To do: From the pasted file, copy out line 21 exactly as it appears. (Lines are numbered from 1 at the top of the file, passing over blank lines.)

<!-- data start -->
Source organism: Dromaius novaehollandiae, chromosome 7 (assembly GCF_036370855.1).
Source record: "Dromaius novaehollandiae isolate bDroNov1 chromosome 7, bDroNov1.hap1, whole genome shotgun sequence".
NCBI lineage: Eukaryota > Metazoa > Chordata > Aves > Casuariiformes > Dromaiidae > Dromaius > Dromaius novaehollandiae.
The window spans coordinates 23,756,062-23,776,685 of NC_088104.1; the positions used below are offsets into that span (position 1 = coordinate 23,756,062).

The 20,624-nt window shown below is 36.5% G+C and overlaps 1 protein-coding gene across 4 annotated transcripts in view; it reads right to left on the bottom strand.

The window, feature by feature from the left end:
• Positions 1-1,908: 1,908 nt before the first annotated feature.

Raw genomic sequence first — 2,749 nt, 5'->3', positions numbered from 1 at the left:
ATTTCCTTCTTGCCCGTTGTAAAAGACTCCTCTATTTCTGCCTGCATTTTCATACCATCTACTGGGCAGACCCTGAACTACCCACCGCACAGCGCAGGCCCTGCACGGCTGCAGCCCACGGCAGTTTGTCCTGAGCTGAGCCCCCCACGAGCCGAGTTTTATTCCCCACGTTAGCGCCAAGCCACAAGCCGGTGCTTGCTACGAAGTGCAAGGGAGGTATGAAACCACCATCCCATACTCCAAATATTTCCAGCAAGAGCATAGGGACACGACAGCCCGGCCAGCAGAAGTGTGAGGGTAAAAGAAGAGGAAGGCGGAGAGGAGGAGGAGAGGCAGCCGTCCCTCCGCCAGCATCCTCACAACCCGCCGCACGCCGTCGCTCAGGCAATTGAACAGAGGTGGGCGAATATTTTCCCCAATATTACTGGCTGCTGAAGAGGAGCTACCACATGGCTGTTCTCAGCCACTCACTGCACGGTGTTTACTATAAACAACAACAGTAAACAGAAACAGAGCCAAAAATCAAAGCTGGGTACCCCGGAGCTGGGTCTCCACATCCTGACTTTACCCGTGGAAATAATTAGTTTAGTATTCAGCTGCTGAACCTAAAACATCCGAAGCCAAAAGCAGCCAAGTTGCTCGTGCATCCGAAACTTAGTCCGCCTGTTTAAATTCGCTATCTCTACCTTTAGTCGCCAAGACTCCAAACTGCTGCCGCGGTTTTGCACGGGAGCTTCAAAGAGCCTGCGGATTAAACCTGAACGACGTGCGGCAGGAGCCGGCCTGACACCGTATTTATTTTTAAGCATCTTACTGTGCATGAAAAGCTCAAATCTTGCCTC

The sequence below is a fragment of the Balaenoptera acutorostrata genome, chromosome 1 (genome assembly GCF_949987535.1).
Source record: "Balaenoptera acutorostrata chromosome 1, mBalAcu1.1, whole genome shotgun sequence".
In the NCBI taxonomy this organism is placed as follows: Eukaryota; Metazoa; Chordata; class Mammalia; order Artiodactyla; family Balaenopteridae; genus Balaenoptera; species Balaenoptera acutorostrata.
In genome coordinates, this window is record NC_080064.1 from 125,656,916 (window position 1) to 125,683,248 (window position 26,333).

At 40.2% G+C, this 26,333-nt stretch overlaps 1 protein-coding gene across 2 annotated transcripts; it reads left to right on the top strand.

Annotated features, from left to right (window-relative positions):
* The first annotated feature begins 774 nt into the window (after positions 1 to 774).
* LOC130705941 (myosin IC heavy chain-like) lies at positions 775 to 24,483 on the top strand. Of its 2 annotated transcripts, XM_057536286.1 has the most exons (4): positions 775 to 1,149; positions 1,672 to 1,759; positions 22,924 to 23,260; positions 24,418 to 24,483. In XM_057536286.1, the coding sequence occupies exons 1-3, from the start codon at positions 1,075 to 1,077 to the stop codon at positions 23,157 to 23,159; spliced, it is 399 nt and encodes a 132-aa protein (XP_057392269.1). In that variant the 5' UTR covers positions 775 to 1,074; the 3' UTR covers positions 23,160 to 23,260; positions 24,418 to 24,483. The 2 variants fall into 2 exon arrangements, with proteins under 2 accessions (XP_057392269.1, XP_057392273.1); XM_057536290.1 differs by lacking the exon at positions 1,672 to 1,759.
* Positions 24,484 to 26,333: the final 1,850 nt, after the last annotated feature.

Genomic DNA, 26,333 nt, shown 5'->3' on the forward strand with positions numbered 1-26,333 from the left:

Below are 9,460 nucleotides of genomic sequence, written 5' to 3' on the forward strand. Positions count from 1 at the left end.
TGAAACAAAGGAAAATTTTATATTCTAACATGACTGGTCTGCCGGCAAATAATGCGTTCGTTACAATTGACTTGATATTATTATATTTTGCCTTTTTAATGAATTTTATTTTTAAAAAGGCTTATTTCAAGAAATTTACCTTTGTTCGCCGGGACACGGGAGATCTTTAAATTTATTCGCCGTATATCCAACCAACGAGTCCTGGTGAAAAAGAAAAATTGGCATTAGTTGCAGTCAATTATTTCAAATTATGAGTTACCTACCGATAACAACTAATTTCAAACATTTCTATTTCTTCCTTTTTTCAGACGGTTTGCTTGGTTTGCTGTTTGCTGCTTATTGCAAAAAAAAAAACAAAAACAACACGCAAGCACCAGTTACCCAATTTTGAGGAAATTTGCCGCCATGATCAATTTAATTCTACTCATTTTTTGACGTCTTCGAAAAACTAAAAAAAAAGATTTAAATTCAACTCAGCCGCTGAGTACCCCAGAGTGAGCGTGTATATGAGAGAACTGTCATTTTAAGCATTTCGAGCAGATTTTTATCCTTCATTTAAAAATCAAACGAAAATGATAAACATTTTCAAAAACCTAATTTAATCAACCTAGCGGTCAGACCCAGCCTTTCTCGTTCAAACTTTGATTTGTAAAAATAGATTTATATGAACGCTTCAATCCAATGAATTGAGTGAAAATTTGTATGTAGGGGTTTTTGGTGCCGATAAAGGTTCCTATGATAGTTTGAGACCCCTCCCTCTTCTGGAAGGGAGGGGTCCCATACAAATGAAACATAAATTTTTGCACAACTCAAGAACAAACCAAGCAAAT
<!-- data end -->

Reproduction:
TGAAACAAAGGAAAATTTTATATTCTAACATGACTGGTCTGCCGGCAAATAATGCGTTCGTTACAATTGACTTGATATTATTATATTTTGCCTTTTTAATGAATTTTATTTTTAAAAAGGCTTATTTCAAGAAATTTACCTTTGTTCGCCGGGACACGGGAGATCTTTAAATTTATTCGCCGTATATCCAACCAACGAGTCCTGGTGAAAAAGAAAAATTGGCATTAGTTGCAGTCAATTATTTCAAATTATGAGTTACCTACCGATAACAACTAATTTCAAACATTTCTATTTCTTCCTTTTTTCAGACGGTTTGCTTGGTTTGCTGTTTGCTGCTTATTGCAAAAAAAAAAACAAAAACAACACGCAAGCACCAGTTACCCAATTTTGAGGAAATTTGCCGCCATGATCAATTTAATTCTACTCATTTTTTGACGTCTTCGAAAAACTAAAAAAAAAGATTTAAATTCAACTCAGCCGCTGAGTACCCCAGAGTGAGCGTGTATATGAGAGAACTGTCATTTTAAGCATTTCGAGCAGATTTTTATCCTTCATTTAAAAATCAAACGAAAATGATAAACATTTTCAAAAACCTAATTTAATCAACCTAGCGGTCAGACCCAGCCTTTCTCGTTCAAACTTTGATTTGTAAAAATAGATTTATATGAACGCTTCAATCCAATGAATTGAGTGAAAATTTGTATGTAGGGGTTTTTGGTGCCGATAAAGGTTCCTATGATAGTTTGAGACCCCTCCCTCTTCTGGAAGGGAGGGGTCCCATACAAATGAAACATAAATTTTTGCACAACTCAAGAACAAACCAAGCAAAT